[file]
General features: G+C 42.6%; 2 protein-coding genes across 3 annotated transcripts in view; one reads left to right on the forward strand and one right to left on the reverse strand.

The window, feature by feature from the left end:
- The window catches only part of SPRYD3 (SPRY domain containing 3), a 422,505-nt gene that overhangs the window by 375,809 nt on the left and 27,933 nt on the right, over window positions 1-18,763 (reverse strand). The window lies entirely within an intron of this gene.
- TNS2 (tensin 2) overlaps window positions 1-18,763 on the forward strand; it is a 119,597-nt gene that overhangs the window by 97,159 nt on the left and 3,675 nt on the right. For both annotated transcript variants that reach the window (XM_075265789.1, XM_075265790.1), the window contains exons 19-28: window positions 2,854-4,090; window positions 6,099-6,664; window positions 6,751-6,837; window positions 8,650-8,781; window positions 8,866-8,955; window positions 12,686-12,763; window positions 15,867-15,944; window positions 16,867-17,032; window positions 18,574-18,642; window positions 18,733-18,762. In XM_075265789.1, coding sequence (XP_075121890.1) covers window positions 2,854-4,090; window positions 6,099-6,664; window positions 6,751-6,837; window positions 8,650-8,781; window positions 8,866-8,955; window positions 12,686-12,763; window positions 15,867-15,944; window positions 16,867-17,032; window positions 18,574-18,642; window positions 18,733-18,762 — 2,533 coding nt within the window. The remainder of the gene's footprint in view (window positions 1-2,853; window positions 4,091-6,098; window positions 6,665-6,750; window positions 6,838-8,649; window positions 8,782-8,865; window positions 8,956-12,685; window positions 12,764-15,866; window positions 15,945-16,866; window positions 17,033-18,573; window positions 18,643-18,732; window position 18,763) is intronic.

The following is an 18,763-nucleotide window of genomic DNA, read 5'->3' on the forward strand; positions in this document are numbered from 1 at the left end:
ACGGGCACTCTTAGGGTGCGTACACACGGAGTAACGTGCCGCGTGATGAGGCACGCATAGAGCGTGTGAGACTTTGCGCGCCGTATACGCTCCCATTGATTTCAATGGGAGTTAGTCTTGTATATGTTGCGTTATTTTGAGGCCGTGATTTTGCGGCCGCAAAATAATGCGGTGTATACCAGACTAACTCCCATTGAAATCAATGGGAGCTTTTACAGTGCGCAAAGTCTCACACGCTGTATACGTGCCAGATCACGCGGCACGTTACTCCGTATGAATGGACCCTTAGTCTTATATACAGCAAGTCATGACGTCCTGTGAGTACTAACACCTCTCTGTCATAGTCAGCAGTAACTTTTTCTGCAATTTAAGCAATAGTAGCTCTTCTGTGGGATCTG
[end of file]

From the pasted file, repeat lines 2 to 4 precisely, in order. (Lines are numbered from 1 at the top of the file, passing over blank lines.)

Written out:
The window, feature by feature from the left end:
- The window catches only part of SPRYD3 (SPRY domain containing 3), a 422,505-nt gene that overhangs the window by 375,809 nt on the left and 27,933 nt on the right, over window positions 1-18,763 (reverse strand). The window lies entirely within an intron of this gene.
- TNS2 (tensin 2) overlaps window positions 1-18,763 on the forward strand; it is a 119,597-nt gene that overhangs the window by 97,159 nt on the left and 3,675 nt on the right. For both annotated transcript variants that reach the window (XM_075265789.1, XM_075265790.1), the window contains exons 19-28: window positions 2,854-4,090; window positions 6,099-6,664; window positions 6,751-6,837; window positions 8,650-8,781; window positions 8,866-8,955; window positions 12,686-12,763; window positions 15,867-15,944; window positions 16,867-17,032; window positions 18,574-18,642; window positions 18,733-18,762. In XM_075265789.1, coding sequence (XP_075121890.1) covers window positions 2,854-4,090; window positions 6,099-6,664; window positions 6,751-6,837; window positions 8,650-8,781; window positions 8,866-8,955; window positions 12,686-12,763; window positions 15,867-15,944; window positions 16,867-17,032; window positions 18,574-18,642; window positions 18,733-18,762 — 2,533 coding nt within the window. The remainder of the gene's footprint in view (window positions 1-2,853; window positions 4,091-6,098; window positions 6,665-6,750; window positions 6,838-8,649; window positions 8,782-8,865; window positions 8,956-12,685; window positions 12,764-15,866; window positions 15,945-16,866; window positions 17,033-18,573; window positions 18,643-18,732; window position 18,763) is intronic.